CLEVELAND — For many communities in Cleveland, reliable internet access can be difficult to find. Cleveland’s NASA Glenn Research Center is stepping in to use the moon to solve an earthly problem.
A study by the National Digital Inclusion Alliance found that 31% of households in Cleveland had no broadband access. After the study found a deep digital divide between the city and its suburbs, the Greater Cleveland Partnership, an economic development organization, reached out to NASA Glenn for help in examining the technical barriers of reaching digital equality for all residents.
Since internet access can be as elusive as it is on moon, NASA stepped in to solve both challenges.
“This presented a great opportunity to develop solutions to the challenges we face sending astronauts to the moon under Artemis while also addressing a growing societal issue in our hometown,” said Mary Lobo, director of Technology Incubation and Innovation at Glenn. “We were pleased to establish a mutually beneficial study partnership with the GCP.”
Inside the Compass Lab at NASA Glenn, which specializes in abstract spacecraft and mission design, researchers applied the lunar network approaches to address technical challenges to Wi-Fi connectivity in Cleveland.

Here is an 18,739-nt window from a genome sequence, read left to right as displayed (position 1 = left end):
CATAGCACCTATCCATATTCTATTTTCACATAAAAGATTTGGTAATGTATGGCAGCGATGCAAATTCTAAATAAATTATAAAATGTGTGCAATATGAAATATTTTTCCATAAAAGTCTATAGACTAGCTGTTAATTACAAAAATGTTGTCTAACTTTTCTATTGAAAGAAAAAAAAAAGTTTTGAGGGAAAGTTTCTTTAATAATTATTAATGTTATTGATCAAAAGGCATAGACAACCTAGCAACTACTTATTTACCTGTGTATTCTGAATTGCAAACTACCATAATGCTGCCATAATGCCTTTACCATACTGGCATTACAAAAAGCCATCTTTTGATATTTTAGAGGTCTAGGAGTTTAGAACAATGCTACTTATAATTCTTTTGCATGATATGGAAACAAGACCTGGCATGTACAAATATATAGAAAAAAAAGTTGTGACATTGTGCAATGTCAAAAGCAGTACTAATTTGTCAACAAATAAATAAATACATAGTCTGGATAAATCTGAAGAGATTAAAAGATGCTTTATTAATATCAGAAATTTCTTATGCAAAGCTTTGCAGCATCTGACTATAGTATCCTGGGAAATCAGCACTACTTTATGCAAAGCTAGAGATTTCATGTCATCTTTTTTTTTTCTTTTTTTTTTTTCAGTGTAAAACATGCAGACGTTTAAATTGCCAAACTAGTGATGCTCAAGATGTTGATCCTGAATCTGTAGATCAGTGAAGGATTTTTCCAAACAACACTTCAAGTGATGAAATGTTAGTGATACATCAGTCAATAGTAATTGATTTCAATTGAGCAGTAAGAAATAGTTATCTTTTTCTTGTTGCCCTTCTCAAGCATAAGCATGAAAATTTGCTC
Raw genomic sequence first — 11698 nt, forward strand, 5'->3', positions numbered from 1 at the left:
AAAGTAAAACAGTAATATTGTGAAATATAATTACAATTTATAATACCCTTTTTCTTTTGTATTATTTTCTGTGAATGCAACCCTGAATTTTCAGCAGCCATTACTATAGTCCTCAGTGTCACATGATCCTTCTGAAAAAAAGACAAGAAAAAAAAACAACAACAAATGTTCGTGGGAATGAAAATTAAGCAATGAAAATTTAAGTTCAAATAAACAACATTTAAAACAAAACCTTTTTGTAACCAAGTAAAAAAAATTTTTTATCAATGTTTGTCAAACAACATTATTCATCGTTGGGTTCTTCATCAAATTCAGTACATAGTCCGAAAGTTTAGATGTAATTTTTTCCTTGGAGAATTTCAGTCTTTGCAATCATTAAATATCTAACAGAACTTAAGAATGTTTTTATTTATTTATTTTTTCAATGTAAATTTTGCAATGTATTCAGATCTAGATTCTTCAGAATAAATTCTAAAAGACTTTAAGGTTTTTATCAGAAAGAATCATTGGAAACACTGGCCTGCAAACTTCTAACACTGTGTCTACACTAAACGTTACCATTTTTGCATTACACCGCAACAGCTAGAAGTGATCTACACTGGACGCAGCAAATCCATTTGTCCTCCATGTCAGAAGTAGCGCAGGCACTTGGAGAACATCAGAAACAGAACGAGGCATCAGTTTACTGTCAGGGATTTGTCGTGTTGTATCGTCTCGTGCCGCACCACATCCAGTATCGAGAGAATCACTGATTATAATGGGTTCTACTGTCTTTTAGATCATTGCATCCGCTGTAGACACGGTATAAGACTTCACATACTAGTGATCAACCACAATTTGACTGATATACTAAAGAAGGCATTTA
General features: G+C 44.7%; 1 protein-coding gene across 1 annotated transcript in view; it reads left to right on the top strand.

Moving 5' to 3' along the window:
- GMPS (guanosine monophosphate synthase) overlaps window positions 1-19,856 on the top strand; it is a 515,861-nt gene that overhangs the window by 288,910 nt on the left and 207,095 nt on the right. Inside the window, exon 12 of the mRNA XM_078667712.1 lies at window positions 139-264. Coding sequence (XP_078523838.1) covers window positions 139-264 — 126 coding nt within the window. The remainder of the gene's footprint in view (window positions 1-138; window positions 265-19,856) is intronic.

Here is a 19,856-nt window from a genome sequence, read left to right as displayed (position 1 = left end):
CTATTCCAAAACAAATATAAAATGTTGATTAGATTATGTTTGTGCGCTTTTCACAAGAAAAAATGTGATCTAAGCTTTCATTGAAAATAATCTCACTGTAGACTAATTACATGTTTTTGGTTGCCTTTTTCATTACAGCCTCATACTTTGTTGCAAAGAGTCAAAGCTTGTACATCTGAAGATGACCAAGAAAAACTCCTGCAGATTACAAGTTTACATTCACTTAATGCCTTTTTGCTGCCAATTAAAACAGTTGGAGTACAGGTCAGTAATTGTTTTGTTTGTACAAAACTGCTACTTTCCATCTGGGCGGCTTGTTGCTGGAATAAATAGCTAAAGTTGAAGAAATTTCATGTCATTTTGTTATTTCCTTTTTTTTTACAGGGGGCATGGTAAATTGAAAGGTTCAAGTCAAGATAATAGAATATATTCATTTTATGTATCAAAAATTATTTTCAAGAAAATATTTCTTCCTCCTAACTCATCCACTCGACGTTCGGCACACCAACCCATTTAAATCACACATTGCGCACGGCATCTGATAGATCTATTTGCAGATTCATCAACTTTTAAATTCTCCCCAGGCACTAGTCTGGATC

Results from the study found that attaching Wi-Fi routers to approximately 20,000 lampposts or other utility poles would help solve the city’s connectivity issues. Researchers said by spacing the routers no more than 100 yards apart, 7.5 megabits per second download speed would be available for a four-person home.
This would allow residents to do basic and necessary tasks on the internet like school work and banking.
“It would not provide like gaming or streaming, but it's going to provide them with just a basic access to the internet. And a lot of homes in Cleveland do not have that,” said Steve Oleson, Compass team lead at NASA Glenn.
NASA said surface exploration will require high-rate communications between astronauts and various elements like landers, habitats, rovers, and the Gateway.
“While the moon doesn’t have the level of interference found in a neighborhood full of houses and trees, it also does not have the advantage of an existing infrastructure of power, back feeds, and even a lunar internet, all of which need to be supplied,” said Oleson.
While the lunar Wi-Fi framework is still conceptual, researchers hope the study will help inform future Artemis plans.
“A lot of times we do things in space and we like to say, well, how do you do it on earth first? Is there any technologies we can use? And so having an earth equivalent study, a terrestrial study, if you would, was pretty key for this. So having you know, using Cleveland, it kind of is a sample for our lunar base, if you would. Just from how you would do outdoor Wi-Fi was a great starting point.
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